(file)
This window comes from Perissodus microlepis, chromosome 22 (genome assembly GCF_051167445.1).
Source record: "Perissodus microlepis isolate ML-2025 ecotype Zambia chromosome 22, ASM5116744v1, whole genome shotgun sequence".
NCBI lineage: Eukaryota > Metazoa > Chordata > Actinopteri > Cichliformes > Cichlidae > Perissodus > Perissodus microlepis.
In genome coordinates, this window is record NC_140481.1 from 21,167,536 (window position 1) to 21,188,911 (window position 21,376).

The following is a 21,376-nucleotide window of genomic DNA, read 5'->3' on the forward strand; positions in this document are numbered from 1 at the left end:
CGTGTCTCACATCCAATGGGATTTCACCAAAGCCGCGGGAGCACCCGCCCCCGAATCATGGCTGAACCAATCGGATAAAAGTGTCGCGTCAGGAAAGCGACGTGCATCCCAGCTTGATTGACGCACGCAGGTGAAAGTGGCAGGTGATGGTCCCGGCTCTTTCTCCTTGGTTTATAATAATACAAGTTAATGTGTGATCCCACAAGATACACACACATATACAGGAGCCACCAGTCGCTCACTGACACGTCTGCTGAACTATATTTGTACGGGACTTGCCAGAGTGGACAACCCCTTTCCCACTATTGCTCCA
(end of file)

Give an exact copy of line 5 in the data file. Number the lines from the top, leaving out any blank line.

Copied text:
The following is a 21,376-nucleotide window of genomic DNA, read 5'->3' on the forward strand; positions in this document are numbered from 1 at the left end: